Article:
Establishing an intimate relationship between fictional characters and the viewer is of primary significance to the narrative film. In this chapter, I conceive film viewing as a quasi-intersubjective relationship between the viewer and the (main) character—two bodies involved in a physical, mental and emotional experience, while mediated by a third quasi-body: the film. To explore the nature of this complex relationship, I adopt a phenomenological perspective and rely on the notion of cinematic empathy: a pre-reflexive and ‘immediate’ psycho-physical process through which the viewer experiences a character’s perceptions, thoughts, actions, and emotions via embodied simulation. When conflating the bodily expression the character and the bodily perception of the viewer, a ‘shared experiential space’ emerges. My analysis of a scene of Alfonso Cuarón’s space-exploration film Gravity untangles this notion, placing particular attention on the character’s physical appearance and behaviour (e.g., body postures and facial expressions) in relation to the viewer. I depart from a phenomenological account of cinematic empathy and an ‘embodied’ conception of simulation offered by Belgian experimental psychologist Albert Michotte van der Berck, and subsequently explore relatively new assumptions from neuroscientific research.

D'aloia, A., The Character’s Body and the Viewer: Cinematic Empathy and Embodied Simulation in the Film Experience, in Coëgnarts, M., Kravanja, P. (ed.), Embodied Cognition and Cinema, Leuven University Press, Leuven 2015: 187- 199 [http://hdl.handle.net/10807/69370]

The Character’s Body and the Viewer: Cinematic Empathy and Embodied Simulation in the Film Experience

D'Aloia, Adriano
2015

Abstract

Establishing an intimate relationship between fictional characters and the viewer is of primary significance to the narrative film. In this chapter, I conceive film viewing as a quasi-intersubjective relationship between the viewer and the (main) character—two bodies involved in a physical, mental and emotional experience, while mediated by a third quasi-body: the film. To explore the nature of this complex relationship, I adopt a phenomenological perspective and rely on the notion of cinematic empathy: a pre-reflexive and ‘immediate’ psycho-physical process through which the viewer experiences a character’s perceptions, thoughts, actions, and emotions via embodied simulation. When conflating the bodily expression the character and the bodily perception of the viewer, a ‘shared experiential space’ emerges. My analysis of a scene of Alfonso Cuarón’s space-exploration film Gravity untangles this notion, placing particular attention on the character’s physical appearance and behaviour (e.g., body postures and facial expressions) in relation to the viewer. I depart from a phenomenological account of cinematic empathy and an ‘embodied’ conception of simulation offered by Belgian experimental psychologist Albert Michotte van der Berck, and subsequently explore relatively new assumptions from neuroscientific research.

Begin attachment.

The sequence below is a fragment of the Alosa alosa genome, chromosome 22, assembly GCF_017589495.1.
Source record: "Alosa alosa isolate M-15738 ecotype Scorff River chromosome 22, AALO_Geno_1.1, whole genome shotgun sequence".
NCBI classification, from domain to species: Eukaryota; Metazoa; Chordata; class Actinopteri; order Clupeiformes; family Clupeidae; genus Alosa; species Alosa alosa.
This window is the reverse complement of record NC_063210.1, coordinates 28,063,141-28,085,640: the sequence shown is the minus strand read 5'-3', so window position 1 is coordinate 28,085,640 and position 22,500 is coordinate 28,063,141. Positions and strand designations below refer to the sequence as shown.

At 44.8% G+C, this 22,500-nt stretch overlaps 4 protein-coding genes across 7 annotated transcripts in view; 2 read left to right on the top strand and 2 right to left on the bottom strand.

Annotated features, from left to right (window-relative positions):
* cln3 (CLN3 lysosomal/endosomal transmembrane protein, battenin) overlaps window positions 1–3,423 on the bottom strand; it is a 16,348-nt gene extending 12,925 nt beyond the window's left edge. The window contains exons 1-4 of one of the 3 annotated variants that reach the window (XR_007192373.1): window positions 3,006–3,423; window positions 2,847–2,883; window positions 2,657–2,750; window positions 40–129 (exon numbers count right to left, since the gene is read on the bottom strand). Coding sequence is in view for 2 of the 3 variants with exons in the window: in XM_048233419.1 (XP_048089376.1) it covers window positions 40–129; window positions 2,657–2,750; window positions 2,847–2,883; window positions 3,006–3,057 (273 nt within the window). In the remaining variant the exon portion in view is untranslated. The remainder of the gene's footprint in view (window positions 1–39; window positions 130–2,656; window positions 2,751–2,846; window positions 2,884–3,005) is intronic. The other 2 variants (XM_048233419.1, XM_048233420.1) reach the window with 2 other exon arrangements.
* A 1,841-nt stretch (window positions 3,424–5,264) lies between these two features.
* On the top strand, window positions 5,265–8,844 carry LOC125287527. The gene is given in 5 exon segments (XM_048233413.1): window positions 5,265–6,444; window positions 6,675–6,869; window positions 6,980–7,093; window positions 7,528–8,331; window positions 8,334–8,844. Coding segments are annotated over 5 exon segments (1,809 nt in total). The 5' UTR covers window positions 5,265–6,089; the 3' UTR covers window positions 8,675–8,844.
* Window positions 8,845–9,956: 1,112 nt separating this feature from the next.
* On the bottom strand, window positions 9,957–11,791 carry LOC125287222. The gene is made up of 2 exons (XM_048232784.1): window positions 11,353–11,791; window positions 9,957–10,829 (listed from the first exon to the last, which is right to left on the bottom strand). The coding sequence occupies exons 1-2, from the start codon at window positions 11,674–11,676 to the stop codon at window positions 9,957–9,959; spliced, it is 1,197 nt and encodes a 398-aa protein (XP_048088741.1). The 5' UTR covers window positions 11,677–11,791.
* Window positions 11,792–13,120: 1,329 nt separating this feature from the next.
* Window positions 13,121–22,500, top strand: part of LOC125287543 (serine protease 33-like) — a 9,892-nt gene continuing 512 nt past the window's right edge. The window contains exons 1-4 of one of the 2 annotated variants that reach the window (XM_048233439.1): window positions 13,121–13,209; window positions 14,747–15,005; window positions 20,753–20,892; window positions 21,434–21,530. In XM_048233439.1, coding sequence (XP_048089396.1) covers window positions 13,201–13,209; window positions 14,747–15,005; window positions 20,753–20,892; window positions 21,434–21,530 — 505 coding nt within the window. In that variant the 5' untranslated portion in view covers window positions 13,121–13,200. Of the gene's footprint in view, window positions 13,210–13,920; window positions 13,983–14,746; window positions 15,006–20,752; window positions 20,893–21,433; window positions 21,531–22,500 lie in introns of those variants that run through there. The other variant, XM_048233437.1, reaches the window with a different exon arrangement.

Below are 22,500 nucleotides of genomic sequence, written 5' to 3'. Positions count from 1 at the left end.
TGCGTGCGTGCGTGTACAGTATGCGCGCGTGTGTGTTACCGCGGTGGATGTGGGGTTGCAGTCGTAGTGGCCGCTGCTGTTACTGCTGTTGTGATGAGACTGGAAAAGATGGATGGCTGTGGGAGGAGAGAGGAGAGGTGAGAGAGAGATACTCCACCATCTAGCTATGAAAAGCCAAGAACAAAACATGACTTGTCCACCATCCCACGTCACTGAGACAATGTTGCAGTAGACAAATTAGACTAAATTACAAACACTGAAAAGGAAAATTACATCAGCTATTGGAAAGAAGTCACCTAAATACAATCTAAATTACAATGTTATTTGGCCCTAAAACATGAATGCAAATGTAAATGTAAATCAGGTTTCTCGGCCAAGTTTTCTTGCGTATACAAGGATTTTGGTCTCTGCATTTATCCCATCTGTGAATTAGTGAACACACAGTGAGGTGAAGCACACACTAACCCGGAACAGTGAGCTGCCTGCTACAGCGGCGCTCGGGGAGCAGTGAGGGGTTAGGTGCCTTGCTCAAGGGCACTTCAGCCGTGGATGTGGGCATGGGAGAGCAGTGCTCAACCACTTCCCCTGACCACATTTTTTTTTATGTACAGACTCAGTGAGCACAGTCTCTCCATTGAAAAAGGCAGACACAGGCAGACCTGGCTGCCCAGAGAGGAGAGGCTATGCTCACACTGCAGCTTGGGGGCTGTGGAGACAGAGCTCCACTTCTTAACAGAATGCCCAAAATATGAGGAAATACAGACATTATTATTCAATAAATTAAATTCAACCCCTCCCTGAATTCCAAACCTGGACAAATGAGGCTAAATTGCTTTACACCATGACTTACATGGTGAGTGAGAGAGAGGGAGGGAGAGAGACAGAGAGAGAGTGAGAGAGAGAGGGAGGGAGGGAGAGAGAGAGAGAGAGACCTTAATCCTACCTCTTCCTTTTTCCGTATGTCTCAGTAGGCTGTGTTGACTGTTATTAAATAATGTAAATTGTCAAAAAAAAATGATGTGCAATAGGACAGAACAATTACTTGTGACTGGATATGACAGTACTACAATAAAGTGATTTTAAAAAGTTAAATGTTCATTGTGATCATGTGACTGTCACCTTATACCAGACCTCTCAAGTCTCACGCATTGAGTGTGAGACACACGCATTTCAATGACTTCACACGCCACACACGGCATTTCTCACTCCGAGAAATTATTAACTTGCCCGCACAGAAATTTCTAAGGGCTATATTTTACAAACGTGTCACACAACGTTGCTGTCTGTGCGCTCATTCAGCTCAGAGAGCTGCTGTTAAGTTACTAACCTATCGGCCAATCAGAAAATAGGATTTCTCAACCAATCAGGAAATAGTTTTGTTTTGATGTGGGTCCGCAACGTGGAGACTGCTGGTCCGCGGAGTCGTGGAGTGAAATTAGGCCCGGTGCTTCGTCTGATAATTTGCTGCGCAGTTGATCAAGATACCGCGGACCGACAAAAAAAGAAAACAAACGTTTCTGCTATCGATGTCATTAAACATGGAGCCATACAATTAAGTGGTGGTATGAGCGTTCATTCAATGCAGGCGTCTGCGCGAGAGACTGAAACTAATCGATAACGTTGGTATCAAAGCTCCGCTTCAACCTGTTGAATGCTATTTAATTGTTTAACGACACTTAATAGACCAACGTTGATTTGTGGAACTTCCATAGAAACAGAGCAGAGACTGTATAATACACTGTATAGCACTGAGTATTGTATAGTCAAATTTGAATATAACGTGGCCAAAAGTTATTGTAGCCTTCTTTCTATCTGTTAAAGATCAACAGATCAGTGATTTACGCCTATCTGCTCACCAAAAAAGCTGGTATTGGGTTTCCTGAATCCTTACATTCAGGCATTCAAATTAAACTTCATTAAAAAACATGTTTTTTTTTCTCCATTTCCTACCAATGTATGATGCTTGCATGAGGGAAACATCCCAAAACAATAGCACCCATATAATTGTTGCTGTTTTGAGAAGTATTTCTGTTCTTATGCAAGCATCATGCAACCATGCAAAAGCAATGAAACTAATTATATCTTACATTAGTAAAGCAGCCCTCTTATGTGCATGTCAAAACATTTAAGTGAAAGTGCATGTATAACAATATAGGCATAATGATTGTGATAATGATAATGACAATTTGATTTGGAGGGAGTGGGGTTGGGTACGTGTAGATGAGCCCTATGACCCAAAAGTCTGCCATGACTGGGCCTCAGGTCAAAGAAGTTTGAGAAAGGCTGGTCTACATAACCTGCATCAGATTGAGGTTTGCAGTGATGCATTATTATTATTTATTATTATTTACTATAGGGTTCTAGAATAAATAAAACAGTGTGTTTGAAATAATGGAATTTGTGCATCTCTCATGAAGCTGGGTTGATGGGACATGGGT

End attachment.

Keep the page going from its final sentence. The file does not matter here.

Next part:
Inglese
Embodied Cognition and Cinema
978 94 6270 028 4
D'aloia, A., The Character’s Body and the Viewer: Cinematic Empathy and Embodied Simulation in the Film Experience, in Coëgnarts, M., Kravanja, P. (ed.), Embodied Cognition and Cinema, Leuven University Press, Leuven 2015: 187- 199 [http://hdl.handle.net/10807/69370]
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Utilizza questo identificativo per citare o creare un link a questo documento: http://hdl.handle.net/10807/69370
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